The employer's treatment of the plaintiff may be relevant to a showing of pretext. McDonnell Douglas, 411 U.S. at 804, 93 S.Ct. at 1825. In Weldon v. Kraft, Inc., an African American employee claimed he was treated unfairly and eventually terminated because of his race. 896 F.2d 793, 794 (3d Cir. 1990). The employer stated that the plaintiff was dismissed for poor work performance, failure to provide adequate medical documentation explaining his absence from work, and failure to follow a company policy on return of unused advance money. Id. Plaintiff alleged he was assigned to a supervisor who had a history of problems with African American employees. He contended that he was required to submit medical records for absences and pay back travel advances in cash, while caucasian employees were not asked to do so. Finally, the plaintiff alleged that the employer terminated minority employees in disproportionate numbers. Id. at 794-96.
This court held that summary judgment for the employer was inappropriate. It found that a factfinder could credit plaintiff's testimony regarding the harshness of treatment he received and his view that African Americans were dismissed more readily than Caucasian employees, and conclude the company's proffered reasons for firing plaintiff were pretextual. Id. at 799-800.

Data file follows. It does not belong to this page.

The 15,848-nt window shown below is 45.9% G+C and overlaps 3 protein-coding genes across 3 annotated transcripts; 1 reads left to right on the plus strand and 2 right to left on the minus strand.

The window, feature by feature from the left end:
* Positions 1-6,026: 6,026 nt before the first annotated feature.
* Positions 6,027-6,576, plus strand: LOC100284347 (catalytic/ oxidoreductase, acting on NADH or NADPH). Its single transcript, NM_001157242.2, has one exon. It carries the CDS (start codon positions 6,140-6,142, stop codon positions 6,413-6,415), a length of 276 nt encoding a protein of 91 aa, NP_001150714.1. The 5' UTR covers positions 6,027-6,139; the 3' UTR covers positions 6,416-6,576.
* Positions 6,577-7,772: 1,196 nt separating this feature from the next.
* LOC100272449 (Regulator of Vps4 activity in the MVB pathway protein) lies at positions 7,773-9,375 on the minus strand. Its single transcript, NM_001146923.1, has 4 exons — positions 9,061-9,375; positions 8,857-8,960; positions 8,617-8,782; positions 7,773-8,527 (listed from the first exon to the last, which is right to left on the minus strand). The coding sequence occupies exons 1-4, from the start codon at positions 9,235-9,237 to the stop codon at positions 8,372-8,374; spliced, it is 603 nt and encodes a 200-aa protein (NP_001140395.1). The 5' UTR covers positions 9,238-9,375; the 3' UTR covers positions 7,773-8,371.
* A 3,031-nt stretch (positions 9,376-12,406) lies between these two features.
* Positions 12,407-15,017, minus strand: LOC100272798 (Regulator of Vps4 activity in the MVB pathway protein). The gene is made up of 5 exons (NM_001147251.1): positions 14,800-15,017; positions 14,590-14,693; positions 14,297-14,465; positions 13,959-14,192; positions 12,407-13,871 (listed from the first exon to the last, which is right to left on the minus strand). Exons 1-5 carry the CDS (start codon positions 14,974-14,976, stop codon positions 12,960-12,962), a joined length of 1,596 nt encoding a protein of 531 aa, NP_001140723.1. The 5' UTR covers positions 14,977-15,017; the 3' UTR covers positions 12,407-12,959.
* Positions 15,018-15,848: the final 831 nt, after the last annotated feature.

The district court analyzed several issues in the case and concluded that no genuine questions of fact existed for trial. This court examines the factual issues discussed by the district court mindful that inferences drawn from facts in the record must be viewed in a light most favorable to Josey.
The district court found that Vice President White was the sole decision-maker and noted Josey's deposition testimony that he did not think White was motivated by racial prejudice. The court concluded that the company's motives could not be challenged if White acted without racial prejudice. The court did not explore the decision-making structure of the company.
Josey disputes that White had either full control over employment decisions or was responsible for the shareholder preference policy. Since Kirby and Horvath were both shareholders, they could have exercised influence over the dismissal process.